The public awareness campaign, entitled “Children, Not Soldiers”, launched jointly with the United Nations Children’s Fund (UNICEF) in 2014, catalysed further progress to protect children affected by armed conflict. The campaign, which focused on one of the six grave violations, namely ending and preventing the recruitment and use of children, led to tangible results. With greater awareness of the issue, the Special Representative, together with UNICEF, the Department of Peacekeeping Operations and the Department of Political Affairs, was able to expedite progress, and child protection advisers on the ground played a critical role in operationalizing action plans and further strengthening the overall child protection architecture. Concrete advances included the criminalization of the recruitment and use of children, the issuance of military command orders, the systematic screening of troops, the adoption of age-assessment guidelines, the development of handover protocols and the release and reintegration of children formerly associated with armed forces.
A range of other initiatives by the Special Representative and her Office have also had an impact, such as supporting the development of national legislation to protect children; accountability initiatives; advocating for the ratification of international instruments; and leveraging peace processes to engage with parties to conflict on children affected by violations, notably in Africa, Asia and Latin America. Nevertheless, the complexity of the current contexts of armed conflict has contributed to an increase in the number of children at risk in situations where human rights violations are occurring. The mandate is therefore at a critical juncture and both the international community and civil society will need to reflect on how to renew their commitment to build on past achievements and work towards the goal of providing the best possible protection for children affected by war. This juncture corresponds with the opportunities provided by the Sustainable Development Goals to endeavour to reach those who are the furthest behind, by working in partnership to ensure that children affected by armed conflict are protected from recruitment and use, provided with education and given the ability to live their lives in a heathy and peaceful manner.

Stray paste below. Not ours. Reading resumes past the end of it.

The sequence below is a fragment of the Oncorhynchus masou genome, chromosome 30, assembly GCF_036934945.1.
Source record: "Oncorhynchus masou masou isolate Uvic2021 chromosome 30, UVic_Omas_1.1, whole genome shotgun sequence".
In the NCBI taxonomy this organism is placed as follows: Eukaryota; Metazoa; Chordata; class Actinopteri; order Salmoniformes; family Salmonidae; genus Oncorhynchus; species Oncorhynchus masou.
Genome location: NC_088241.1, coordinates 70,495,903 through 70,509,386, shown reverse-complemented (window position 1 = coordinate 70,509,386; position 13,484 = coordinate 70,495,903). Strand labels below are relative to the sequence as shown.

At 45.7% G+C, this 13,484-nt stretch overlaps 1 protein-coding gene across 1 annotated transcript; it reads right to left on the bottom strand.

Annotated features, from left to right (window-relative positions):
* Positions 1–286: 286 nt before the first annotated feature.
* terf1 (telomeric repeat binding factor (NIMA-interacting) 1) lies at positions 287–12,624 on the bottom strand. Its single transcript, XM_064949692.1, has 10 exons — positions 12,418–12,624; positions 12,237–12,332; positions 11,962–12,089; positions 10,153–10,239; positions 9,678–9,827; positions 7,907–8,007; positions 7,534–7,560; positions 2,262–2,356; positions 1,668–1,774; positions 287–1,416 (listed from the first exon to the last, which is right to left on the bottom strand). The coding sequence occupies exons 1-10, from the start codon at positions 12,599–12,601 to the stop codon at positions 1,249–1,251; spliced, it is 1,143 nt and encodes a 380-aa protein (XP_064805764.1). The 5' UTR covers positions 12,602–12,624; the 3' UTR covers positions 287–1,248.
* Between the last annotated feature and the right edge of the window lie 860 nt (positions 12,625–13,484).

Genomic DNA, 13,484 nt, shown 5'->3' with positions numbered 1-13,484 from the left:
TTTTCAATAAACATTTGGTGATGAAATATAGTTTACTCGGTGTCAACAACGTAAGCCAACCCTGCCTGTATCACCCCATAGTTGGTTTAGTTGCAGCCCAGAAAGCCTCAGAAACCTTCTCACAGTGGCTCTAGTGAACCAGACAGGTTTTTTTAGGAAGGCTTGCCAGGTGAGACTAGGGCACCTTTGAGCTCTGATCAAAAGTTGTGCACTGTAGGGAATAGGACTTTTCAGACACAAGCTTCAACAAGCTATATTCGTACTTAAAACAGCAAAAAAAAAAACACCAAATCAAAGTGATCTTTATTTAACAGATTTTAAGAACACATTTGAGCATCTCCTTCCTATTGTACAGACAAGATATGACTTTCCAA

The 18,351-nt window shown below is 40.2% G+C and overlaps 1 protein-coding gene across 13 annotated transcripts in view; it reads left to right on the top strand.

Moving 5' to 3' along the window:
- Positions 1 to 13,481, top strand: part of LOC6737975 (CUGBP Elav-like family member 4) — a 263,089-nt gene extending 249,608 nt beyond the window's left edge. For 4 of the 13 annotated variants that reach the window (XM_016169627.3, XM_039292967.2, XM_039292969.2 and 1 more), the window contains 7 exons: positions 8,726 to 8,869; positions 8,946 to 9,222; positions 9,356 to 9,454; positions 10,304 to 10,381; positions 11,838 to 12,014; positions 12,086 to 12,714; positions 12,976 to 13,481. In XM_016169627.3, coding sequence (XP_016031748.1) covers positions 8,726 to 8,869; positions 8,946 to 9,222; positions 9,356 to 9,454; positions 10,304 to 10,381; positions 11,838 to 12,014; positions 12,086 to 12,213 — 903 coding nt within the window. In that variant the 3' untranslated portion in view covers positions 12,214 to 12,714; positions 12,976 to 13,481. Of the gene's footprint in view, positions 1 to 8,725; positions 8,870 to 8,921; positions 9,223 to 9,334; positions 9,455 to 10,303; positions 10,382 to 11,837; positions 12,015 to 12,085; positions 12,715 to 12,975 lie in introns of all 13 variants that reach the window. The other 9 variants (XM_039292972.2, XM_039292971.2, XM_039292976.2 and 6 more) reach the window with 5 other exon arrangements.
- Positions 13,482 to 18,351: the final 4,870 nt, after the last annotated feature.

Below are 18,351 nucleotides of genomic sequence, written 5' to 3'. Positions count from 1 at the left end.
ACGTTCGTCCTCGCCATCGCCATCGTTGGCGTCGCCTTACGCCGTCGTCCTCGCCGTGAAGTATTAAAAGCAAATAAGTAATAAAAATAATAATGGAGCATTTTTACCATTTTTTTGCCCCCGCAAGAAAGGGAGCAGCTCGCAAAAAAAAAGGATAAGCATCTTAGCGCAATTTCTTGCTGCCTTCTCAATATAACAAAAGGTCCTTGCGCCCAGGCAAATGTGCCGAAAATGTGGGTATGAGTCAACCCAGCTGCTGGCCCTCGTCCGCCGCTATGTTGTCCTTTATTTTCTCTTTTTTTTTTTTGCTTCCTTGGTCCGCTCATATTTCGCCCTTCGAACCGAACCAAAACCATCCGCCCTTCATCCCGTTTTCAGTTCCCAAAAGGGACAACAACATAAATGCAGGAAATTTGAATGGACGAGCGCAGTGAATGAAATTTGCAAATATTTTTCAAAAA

To this end, as mandated by the General Assembly, the Special Representative plans to establish the capacity to enhance synergies among different United Nations agencies, regional and subregional organizations, international and local non-governmental organizations (NGOs) and civil society to raise further awareness of the six grave violations against children. In coordination with Geneva-based entities, the Special Representative considers it vital to commence exercises on lessons learned to identify best practices through research, analysis, assessment and working partnerships that can shed further light on the past 20 years of the collective work of the Organization on children and armed conflict, and identify difficulties encountered in strengthening the protection of children and ongoing trends and dynamics to inform future action.
It is essential to engage additional actors in pursuit of greater protection of children’s rights and enhance engagement with actors where partnerships are already in place. In that regard, the Human Rights Council has reaffirmed that regional arrangements play an important role in promoting and protecting human rights. 1 The Special Representative therefore considers that partnerships with regional and subregional organizations can be developed or further advanced to secure politically or legally binding instruments to strengthen the prevention of violations in situations of armed conflict and facilitate programmatic responses when violations do occur. Among the regional organizations with which the Special Representative envisions enhancing engagement are the African Union, the League of Arab States and the European Union. Similarly, the Special Representative hopes to continue and strengthen the existing collaboration with such organizations as the North Atlantic Treaty Organization (NATO) in the pursuit of best practices and with the aim of supporting the development of additional operational procedures that adequately take into account child protection concerns.